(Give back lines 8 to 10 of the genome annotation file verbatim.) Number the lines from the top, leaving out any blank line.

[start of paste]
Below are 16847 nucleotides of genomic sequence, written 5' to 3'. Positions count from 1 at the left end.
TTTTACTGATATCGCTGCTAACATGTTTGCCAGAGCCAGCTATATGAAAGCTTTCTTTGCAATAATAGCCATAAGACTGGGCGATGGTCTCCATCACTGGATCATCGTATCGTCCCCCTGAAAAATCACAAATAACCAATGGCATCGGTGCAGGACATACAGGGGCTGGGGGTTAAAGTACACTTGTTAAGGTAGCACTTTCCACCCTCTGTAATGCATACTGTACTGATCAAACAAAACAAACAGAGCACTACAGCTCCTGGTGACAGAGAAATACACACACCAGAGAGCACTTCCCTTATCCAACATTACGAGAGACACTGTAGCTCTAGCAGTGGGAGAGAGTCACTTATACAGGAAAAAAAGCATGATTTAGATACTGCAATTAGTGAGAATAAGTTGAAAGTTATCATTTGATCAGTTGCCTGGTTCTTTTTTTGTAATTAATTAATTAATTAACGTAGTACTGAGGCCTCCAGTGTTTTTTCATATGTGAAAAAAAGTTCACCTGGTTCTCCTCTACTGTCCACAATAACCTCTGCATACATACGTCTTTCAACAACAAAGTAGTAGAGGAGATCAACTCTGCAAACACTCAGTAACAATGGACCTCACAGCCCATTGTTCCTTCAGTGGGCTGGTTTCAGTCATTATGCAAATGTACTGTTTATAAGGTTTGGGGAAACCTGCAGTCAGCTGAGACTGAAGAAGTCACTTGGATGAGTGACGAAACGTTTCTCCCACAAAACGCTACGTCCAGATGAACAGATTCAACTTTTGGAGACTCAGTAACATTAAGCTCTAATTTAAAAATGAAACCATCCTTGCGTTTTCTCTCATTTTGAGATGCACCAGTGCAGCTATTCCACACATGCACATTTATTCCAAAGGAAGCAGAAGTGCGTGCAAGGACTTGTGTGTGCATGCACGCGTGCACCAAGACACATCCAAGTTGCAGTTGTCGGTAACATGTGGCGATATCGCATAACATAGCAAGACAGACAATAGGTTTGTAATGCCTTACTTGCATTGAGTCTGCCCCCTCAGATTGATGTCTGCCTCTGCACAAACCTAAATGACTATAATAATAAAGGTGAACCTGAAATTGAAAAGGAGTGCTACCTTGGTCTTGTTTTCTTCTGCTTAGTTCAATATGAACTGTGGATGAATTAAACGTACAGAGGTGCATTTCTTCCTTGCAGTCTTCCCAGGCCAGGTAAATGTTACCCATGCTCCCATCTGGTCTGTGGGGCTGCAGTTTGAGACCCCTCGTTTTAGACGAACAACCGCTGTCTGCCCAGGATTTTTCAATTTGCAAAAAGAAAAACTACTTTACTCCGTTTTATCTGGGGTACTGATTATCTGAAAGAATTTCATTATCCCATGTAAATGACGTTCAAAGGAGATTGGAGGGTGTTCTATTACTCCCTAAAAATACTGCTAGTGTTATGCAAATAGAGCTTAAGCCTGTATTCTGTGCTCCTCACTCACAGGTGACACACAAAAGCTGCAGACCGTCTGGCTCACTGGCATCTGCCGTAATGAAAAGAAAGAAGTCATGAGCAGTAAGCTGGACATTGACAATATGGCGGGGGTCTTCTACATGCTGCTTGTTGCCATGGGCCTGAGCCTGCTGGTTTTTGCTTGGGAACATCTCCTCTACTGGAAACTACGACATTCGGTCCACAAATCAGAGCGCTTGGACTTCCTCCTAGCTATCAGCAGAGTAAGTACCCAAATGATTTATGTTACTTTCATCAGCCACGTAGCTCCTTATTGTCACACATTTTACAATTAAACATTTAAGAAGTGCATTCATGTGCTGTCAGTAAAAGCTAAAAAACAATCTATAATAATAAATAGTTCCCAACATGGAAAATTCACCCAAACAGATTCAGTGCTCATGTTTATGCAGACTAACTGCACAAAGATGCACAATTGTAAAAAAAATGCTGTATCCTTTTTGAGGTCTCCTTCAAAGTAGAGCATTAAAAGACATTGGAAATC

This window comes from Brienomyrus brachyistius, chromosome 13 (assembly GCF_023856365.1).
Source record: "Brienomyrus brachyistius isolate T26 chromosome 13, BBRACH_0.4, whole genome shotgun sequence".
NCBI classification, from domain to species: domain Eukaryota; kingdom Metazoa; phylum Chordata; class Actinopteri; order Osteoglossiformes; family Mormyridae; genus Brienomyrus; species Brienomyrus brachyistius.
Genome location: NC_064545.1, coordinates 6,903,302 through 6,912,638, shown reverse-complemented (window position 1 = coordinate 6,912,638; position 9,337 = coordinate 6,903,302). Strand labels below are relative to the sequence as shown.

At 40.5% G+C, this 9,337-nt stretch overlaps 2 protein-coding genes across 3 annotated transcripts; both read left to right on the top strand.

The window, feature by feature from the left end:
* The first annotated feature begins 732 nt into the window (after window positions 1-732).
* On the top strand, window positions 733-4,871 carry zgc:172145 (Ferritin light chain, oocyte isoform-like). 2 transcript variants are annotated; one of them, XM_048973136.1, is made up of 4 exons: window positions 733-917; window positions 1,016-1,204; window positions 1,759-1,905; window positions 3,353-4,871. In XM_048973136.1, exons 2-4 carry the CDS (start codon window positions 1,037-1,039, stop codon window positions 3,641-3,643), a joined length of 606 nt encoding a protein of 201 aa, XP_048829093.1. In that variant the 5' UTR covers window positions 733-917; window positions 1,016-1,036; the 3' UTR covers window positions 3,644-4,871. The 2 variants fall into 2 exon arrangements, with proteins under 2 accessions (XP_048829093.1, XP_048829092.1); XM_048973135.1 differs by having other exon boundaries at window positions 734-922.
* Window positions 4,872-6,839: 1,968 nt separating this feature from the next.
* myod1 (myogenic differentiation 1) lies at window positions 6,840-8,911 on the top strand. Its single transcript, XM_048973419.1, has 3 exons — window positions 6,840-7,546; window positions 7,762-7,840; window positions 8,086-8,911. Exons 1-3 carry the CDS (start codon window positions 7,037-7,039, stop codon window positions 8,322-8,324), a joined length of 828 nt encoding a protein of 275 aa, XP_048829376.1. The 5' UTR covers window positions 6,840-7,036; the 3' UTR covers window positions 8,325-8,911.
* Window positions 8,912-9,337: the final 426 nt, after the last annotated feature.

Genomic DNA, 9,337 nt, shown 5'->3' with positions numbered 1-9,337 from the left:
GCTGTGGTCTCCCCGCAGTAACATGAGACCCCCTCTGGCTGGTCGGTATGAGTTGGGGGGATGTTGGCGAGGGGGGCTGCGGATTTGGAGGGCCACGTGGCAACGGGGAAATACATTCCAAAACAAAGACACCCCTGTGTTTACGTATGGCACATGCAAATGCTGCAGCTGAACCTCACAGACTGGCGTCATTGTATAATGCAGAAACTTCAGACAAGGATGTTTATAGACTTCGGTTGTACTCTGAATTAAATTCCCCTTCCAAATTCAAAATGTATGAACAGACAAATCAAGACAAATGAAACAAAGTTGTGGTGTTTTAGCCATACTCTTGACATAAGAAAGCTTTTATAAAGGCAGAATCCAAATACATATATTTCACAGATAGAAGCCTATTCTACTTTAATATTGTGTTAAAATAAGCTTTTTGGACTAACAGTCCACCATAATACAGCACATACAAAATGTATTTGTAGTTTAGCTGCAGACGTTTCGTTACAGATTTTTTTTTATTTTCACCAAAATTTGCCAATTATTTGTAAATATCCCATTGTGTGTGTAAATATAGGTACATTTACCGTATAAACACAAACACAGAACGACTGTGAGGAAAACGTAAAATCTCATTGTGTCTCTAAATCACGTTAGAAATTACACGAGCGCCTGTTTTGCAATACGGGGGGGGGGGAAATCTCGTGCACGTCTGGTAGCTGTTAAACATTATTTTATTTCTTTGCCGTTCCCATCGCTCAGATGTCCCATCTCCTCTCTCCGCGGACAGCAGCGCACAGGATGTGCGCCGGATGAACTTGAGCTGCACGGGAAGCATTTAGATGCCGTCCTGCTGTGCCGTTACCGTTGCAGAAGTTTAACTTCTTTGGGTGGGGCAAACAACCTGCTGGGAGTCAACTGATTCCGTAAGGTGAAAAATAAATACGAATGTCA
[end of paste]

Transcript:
The window, feature by feature from the left end:
* The first annotated feature begins 732 nt into the window (after window positions 1-732).
* On the top strand, window positions 733-4,871 carry zgc:172145 (Ferritin light chain, oocyte isoform-like). 2 transcript variants are annotated; one of them, XM_048973136.1, is made up of 4 exons: window positions 733-917; window positions 1,016-1,204; window positions 1,759-1,905; window positions 3,353-4,871. In XM_048973136.1, exons 2-4 carry the CDS (start codon window positions 1,037-1,039, stop codon window positions 3,641-3,643), a joined length of 606 nt encoding a protein of 201 aa, XP_048829093.1. In that variant the 5' UTR covers window positions 733-917; window positions 1,016-1,036; the 3' UTR covers window positions 3,644-4,871. The 2 variants fall into 2 exon arrangements, with proteins under 2 accessions (XP_048829093.1, XP_048829092.1); XM_048973135.1 differs by having other exon boundaries at window positions 734-922.